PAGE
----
How to Calculate Investment in a Subsidiary

by Linda Ray

The manner in which you calculate investment in a subsidiary depends on the degree of influence your investment buys you. When your investment in smaller, you usually treat the funds as just another line item on your balance sheet, while a larger investment may require you to post earnings, expenses and intercompany balances. Guidelines are available to guide your accounting practices, but exceptions exist for a wide range of investments.

1. Determine what the percentage of your investment in the company includes and how much influence you exert in the subsidiary. For example, owning less than 20 percent of the voting stock gives you very little influence over the profit and loss decisions. Owning more than 50 percent of a subsidiary gives you legal control and carries significantly more accounting requirements.

2. Record the purchase at cost on your balance sheet if the funds were used as an investment and equate to less than a 20 percent ownership in the subsidiary. This is called the equity method of accounting. The investment is treated just as you would treat any other investment you make on behalf of your company with company funds. Adjust accordingly as the market value changes. Dividends, earnings and losses should be listed as “other income” on your income statement.

3. Develop a separate non-current asset account under which you record the cost of the investment when you have a considerable stake -- typically between 20 percent and 50 percent -- in the subsidiary, but not a majority stake. Record earnings as they occur on this separate statement utilizing the equity method of accounting. Reduce the cost of the investment by the amount of your dividends to balance your records. You do not record actual profits and losses of the subsidiary when you don’t have a majority interest.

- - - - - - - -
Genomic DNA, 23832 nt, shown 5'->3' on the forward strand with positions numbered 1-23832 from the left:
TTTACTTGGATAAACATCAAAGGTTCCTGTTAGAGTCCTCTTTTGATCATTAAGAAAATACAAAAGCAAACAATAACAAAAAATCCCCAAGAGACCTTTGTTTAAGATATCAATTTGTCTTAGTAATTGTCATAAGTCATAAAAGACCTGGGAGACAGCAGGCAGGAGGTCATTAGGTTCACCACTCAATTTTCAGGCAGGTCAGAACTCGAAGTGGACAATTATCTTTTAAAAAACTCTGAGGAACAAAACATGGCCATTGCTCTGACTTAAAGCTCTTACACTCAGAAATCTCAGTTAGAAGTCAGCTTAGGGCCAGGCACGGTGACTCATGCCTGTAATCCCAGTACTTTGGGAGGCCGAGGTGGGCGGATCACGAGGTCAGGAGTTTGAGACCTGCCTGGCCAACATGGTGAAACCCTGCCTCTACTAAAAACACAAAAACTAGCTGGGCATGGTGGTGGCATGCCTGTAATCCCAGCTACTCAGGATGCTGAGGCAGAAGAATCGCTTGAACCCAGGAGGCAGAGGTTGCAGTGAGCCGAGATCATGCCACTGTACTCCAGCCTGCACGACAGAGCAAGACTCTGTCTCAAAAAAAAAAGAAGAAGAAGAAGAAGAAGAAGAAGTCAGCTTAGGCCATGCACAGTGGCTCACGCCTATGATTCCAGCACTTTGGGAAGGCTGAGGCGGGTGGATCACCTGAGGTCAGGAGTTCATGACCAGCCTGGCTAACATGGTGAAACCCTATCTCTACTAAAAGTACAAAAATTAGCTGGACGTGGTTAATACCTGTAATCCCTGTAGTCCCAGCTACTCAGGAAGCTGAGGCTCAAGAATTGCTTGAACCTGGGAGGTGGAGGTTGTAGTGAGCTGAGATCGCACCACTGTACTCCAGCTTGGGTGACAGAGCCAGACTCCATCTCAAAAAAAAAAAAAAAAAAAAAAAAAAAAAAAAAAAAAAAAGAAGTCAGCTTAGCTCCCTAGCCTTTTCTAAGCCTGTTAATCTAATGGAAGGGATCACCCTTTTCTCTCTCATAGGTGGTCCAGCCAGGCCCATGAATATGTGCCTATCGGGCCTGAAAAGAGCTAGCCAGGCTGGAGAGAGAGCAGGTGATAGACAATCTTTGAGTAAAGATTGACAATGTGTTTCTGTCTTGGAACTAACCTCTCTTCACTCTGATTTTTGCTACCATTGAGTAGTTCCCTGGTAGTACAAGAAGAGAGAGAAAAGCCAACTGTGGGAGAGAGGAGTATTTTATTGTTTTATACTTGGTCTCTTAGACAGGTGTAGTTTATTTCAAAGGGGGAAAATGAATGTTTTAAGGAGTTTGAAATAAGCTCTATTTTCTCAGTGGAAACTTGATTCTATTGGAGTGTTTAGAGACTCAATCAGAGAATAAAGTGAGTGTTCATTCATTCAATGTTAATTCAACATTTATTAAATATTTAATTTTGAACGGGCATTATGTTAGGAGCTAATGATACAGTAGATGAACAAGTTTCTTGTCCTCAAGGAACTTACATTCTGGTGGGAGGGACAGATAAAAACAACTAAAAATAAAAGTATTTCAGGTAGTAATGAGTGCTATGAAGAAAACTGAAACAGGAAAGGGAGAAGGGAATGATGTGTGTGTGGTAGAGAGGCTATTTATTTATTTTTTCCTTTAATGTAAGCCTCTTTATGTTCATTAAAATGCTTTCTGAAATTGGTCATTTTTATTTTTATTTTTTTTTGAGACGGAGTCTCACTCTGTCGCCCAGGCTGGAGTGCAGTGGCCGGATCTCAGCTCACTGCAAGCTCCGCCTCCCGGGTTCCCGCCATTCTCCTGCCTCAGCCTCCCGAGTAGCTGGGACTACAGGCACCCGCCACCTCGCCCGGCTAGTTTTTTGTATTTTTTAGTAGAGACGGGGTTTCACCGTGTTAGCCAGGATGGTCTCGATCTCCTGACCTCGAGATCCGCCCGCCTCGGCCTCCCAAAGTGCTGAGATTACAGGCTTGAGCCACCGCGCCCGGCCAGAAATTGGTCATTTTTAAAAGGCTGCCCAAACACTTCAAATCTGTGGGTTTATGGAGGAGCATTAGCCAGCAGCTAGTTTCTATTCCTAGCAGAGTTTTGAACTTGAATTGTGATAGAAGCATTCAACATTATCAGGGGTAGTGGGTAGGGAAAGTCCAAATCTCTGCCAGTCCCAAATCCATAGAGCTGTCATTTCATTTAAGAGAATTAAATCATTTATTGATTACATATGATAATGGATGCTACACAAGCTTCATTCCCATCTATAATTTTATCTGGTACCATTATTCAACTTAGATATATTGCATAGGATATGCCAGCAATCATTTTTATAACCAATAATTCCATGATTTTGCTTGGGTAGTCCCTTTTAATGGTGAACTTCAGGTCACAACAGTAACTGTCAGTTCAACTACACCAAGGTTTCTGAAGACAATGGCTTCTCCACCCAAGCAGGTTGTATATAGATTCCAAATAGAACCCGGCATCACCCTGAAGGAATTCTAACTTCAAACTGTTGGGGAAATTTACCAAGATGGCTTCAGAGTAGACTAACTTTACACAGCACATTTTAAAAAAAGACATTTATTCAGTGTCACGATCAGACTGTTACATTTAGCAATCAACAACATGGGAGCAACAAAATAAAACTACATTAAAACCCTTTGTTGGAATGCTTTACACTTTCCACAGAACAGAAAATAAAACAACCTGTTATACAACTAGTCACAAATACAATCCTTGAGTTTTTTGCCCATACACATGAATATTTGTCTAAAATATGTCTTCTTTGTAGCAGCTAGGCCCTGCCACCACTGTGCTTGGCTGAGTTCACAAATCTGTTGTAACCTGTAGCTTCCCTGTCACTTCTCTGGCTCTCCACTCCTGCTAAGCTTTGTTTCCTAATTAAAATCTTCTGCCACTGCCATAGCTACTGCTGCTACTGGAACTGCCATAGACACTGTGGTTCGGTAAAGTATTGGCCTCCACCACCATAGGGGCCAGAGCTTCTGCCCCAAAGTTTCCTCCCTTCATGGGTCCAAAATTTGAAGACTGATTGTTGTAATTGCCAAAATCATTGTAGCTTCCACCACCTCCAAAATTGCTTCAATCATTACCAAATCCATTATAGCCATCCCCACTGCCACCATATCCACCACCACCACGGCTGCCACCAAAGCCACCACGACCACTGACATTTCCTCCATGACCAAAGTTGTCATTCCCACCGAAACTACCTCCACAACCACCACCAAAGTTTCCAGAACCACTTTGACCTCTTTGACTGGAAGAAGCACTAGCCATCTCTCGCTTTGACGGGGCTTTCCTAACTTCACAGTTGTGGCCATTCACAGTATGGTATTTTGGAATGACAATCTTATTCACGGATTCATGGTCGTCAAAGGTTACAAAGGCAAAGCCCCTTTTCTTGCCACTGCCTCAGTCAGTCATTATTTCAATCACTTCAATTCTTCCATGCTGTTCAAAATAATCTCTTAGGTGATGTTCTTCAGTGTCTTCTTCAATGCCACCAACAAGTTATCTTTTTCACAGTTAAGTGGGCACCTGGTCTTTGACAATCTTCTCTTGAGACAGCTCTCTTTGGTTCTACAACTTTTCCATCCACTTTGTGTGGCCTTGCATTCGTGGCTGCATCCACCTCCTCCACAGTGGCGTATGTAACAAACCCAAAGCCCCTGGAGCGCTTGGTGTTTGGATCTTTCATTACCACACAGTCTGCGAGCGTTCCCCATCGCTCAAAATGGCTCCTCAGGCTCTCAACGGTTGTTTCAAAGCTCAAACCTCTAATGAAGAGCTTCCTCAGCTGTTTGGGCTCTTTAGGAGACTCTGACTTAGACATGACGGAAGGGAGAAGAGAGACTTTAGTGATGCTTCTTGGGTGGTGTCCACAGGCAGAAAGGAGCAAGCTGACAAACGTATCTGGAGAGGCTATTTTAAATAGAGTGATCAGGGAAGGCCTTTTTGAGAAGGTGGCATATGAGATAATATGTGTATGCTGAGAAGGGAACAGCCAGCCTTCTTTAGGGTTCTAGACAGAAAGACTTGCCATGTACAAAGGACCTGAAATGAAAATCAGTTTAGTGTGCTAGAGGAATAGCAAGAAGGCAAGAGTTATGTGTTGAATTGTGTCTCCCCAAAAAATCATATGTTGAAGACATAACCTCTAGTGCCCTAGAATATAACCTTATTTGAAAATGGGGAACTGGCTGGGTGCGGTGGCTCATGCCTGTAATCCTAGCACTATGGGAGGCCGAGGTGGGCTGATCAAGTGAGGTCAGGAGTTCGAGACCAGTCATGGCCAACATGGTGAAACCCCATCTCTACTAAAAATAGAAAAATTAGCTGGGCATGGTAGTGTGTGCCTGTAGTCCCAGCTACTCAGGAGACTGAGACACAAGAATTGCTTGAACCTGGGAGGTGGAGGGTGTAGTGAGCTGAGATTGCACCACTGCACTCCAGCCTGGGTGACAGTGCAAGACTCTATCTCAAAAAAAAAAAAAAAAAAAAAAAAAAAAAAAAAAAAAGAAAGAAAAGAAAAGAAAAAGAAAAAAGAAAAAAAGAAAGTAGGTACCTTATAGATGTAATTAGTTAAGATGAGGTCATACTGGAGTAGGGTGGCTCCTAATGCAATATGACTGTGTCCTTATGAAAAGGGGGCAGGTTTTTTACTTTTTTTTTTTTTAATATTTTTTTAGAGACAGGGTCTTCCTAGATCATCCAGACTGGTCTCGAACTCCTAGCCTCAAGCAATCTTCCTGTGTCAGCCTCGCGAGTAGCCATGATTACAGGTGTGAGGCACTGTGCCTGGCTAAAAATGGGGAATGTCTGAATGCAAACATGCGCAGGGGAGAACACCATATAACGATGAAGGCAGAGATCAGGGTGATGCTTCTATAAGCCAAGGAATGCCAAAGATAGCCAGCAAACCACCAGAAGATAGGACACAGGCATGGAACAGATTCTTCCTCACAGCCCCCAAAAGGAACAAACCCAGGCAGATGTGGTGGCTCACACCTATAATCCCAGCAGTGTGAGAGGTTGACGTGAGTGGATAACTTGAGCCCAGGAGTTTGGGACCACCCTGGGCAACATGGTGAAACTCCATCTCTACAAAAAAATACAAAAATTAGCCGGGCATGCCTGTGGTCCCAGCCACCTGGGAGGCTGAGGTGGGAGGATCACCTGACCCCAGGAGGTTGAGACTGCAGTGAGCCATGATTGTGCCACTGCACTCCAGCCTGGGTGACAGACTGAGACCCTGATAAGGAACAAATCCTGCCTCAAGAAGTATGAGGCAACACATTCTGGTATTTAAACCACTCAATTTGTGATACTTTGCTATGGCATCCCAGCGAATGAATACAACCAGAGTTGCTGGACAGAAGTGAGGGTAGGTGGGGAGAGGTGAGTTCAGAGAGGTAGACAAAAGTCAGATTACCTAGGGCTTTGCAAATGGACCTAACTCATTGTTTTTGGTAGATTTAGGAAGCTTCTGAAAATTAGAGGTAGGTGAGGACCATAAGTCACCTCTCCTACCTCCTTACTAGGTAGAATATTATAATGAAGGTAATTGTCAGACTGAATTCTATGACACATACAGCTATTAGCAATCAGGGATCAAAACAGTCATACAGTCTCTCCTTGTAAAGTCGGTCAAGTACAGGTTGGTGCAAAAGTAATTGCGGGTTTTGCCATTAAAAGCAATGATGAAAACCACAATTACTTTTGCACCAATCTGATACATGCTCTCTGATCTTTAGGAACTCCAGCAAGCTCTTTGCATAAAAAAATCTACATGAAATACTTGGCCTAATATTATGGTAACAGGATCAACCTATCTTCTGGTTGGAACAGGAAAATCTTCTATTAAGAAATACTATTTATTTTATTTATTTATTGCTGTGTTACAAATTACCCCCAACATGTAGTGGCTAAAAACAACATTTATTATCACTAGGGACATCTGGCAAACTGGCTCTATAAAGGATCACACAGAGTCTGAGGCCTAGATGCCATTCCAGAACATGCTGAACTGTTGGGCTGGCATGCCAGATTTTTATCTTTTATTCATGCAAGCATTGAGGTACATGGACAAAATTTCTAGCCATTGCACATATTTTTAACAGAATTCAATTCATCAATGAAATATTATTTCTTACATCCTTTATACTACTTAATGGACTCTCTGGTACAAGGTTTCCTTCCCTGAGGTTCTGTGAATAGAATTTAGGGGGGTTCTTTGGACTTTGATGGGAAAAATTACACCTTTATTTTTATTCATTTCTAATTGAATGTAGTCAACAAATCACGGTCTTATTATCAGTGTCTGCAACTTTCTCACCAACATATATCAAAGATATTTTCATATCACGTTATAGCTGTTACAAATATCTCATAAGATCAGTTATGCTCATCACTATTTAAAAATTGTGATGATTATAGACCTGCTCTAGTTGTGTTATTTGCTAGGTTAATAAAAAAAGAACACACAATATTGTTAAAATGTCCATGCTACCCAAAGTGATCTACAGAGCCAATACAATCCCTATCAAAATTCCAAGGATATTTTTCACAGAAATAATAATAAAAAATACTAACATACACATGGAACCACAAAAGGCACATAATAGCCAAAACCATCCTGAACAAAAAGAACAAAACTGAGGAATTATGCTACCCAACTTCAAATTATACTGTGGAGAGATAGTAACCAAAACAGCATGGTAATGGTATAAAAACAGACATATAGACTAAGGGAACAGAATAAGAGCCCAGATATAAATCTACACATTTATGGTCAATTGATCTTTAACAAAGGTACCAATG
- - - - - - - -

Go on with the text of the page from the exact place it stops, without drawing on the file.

4. Consolidate the subsidiary’s accounting books with your own when you invest more than 50 percent in the other company. Integrate all of the subsidiary’s profits and losses on your own balance sheet and income statements. Subtract your non-controlling interest from the net income to arrive at the balance.


  • Add up non-controlling interest in more than one subsidiary as one entry on your balance sheet.


  • In the past, non-controlling interest in subsidiaries was reported in a number of ways. Some companies consolidated financial statements while others kept separate accounts. To align reporting procedures and make comparisons fair, the Financial Accounting Standards Board in 2009 enacted stricter rules regarding non-controlling subsidiary investments to increase transparency in accounting for substantial investments that fall within the a range of investment of 20 percent to 50 percent. The equity method of accounting keeps records separate from your own company‚Äôs accounting books, providing clearly identifiable differences in your income statements. Disclosures from both your company and the subsidiary are clearly identifiable under the new rules.

Items you will need

  • Separate set of books

About the Author

Linda Ray is an award-winning journalist with more than 20 years reporting experience. She's covered business for newspapers and magazines, including the "Greenville News," "Success Magazine" and "American City Business Journals." Ray holds a journalism degree and teaches writing, career development and an FDIC course called "Money Smart."

Photo Credits

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